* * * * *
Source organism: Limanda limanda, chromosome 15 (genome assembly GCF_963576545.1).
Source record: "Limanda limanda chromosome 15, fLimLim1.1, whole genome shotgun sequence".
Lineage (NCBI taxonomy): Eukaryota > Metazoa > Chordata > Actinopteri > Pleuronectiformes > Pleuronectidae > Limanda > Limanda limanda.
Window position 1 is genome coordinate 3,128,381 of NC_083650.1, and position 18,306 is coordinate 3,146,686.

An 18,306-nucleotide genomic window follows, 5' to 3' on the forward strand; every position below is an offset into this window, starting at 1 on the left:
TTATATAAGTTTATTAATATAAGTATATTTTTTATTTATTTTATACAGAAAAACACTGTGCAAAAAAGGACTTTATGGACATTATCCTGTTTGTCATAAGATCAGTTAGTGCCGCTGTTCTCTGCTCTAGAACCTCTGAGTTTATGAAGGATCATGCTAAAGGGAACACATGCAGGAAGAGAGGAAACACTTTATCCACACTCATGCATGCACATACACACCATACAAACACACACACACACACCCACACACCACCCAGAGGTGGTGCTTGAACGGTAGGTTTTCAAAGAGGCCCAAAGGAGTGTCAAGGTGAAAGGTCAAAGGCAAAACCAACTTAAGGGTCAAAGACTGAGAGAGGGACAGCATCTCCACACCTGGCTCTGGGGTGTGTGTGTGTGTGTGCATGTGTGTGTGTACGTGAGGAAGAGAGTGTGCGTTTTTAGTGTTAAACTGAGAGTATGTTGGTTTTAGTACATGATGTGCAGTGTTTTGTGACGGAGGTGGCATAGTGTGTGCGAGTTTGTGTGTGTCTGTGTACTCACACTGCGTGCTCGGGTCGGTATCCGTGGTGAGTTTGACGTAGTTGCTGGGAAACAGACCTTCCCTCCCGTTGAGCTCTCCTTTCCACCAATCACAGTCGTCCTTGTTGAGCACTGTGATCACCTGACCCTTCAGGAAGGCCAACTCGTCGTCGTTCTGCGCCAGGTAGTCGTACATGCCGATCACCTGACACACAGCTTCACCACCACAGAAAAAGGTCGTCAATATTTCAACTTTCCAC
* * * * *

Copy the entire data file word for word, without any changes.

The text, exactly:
Source organism: Limanda limanda, chromosome 15 (genome assembly GCF_963576545.1).
Source record: "Limanda limanda chromosome 15, fLimLim1.1, whole genome shotgun sequence".
Lineage (NCBI taxonomy): Eukaryota > Metazoa > Chordata > Actinopteri > Pleuronectiformes > Pleuronectidae > Limanda > Limanda limanda.
Window position 1 is genome coordinate 3,128,381 of NC_083650.1, and position 18,306 is coordinate 3,146,686.

An 18,306-nucleotide genomic window follows, 5' to 3' on the forward strand; every position below is an offset into this window, starting at 1 on the left:
TTATATAAGTTTATTAATATAAGTATATTTTTTATTTATTTTATACAGAAAAACACTGTGCAAAAAAGGACTTTATGGACATTATCCTGTTTGTCATAAGATCAGTTAGTGCCGCTGTTCTCTGCTCTAGAACCTCTGAGTTTATGAAGGATCATGCTAAAGGGAACACATGCAGGAAGAGAGGAAACACTTTATCCACACTCATGCATGCACATACACACCATACAAACACACACACACACACCCACACACCACCCAGAGGTGGTGCTTGAACGGTAGGTTTTCAAAGAGGCCCAAAGGAGTGTCAAGGTGAAAGGTCAAAGGCAAAACCAACTTAAGGGTCAAAGACTGAGAGAGGGACAGCATCTCCACACCTGGCTCTGGGGTGTGTGTGTGTGTGTGCATGTGTGTGTGTACGTGAGGAAGAGAGTGTGCGTTTTTAGTGTTAAACTGAGAGTATGTTGGTTTTAGTACATGATGTGCAGTGTTTTGTGACGGAGGTGGCATAGTGTGTGCGAGTTTGTGTGTGTCTGTGTACTCACACTGCGTGCTCGGGTCGGTATCCGTGGTGAGTTTGACGTAGTTGCTGGGAAACAGACCTTCCCTCCCGTTGAGCTCTCCTTTCCACCAATCACAGTCGTCCTTGTTGAGCACTGTGATCACCTGACCCTTCAGGAAGGCCAACTCGTCGTCGTTCTGCGCCAGGTAGTCGTACATGCCGATCACCTGACACACAGCTTCACCACCACAGAAAAAGGTCGTCAATATTTCAACTTTCCAC